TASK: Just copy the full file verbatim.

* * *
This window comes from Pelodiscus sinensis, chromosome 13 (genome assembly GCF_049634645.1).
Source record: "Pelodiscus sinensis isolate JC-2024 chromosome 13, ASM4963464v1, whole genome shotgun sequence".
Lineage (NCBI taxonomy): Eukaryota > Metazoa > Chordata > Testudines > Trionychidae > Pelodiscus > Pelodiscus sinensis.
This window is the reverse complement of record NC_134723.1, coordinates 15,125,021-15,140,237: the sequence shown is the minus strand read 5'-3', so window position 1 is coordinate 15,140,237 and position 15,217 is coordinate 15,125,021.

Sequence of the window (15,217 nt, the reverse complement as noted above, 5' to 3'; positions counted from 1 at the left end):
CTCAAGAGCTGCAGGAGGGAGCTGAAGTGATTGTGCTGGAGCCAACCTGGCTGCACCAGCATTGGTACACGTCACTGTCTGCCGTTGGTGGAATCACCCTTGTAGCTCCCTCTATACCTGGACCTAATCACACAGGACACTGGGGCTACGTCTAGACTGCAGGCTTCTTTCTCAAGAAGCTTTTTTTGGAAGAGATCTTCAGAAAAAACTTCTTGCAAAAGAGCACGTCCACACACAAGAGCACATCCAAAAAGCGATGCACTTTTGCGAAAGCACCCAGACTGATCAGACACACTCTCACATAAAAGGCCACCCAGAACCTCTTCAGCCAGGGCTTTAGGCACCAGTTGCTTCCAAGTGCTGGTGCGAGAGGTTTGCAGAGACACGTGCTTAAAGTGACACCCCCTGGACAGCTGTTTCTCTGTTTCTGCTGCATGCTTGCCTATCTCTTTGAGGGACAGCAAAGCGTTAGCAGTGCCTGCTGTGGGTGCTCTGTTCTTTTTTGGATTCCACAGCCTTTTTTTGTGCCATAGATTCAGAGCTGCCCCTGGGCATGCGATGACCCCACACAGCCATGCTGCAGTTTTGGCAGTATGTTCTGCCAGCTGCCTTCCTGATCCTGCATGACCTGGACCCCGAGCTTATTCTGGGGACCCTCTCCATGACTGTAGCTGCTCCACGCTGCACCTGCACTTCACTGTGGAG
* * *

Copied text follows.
This window comes from Pelodiscus sinensis, chromosome 13 (genome assembly GCF_049634645.1).
Source record: "Pelodiscus sinensis isolate JC-2024 chromosome 13, ASM4963464v1, whole genome shotgun sequence".
Lineage (NCBI taxonomy): Eukaryota > Metazoa > Chordata > Testudines > Trionychidae > Pelodiscus > Pelodiscus sinensis.
This window is the reverse complement of record NC_134723.1, coordinates 15,125,021-15,140,237: the sequence shown is the minus strand read 5'-3', so window position 1 is coordinate 15,140,237 and position 15,217 is coordinate 15,125,021.

Sequence of the window (15,217 nt, the reverse complement as noted above, 5' to 3'; positions counted from 1 at the left end):
CTCAAGAGCTGCAGGAGGGAGCTGAAGTGATTGTGCTGGAGCCAACCTGGCTGCACCAGCATTGGTACACGTCACTGTCTGCCGTTGGTGGAATCACCCTTGTAGCTCCCTCTATACCTGGACCTAATCACACAGGACACTGGGGCTACGTCTAGACTGCAGGCTTCTTTCTCAAGAAGCTTTTTTTGGAAGAGATCTTCAGAAAAAACTTCTTGCAAAAGAGCACGTCCACACACAAGAGCACATCCAAAAAGCGATGCACTTTTGCGAAAGCACCCAGACTGATCAGACACACTCTCACATAAAAGGCCACCCAGAACCTCTTCAGCCAGGGCTTTAGGCACCAGTTGCTTCCAAGTGCTGGTGCGAGAGGTTTGCAGAGACACGTGCTTAAAGTGACACCCCCTGGACAGCTGTTTCTCTGTTTCTGCTGCATGCTTGCCTATCTCTTTGAGGGACAGCAAAGCGTTAGCAGTGCCTGCTGTGGGTGCTCTGTTCTTTTTTGGATTCCACAGCCTTTTTTTGTGCCATAGATTCAGAGCTGCCCCTGGGCATGCGATGACCCCACACAGCCATGCTGCAGTTTTGGCAGTATGTTCTGCCAGCTGCCTTCCTGATCCTGCATGACCTGGACCCCGAGCTTATTCTGGGGACCCTCTCCATGACTGTAGCTGCTCCACGCTGCACCTGCACTTCACTGTGGAG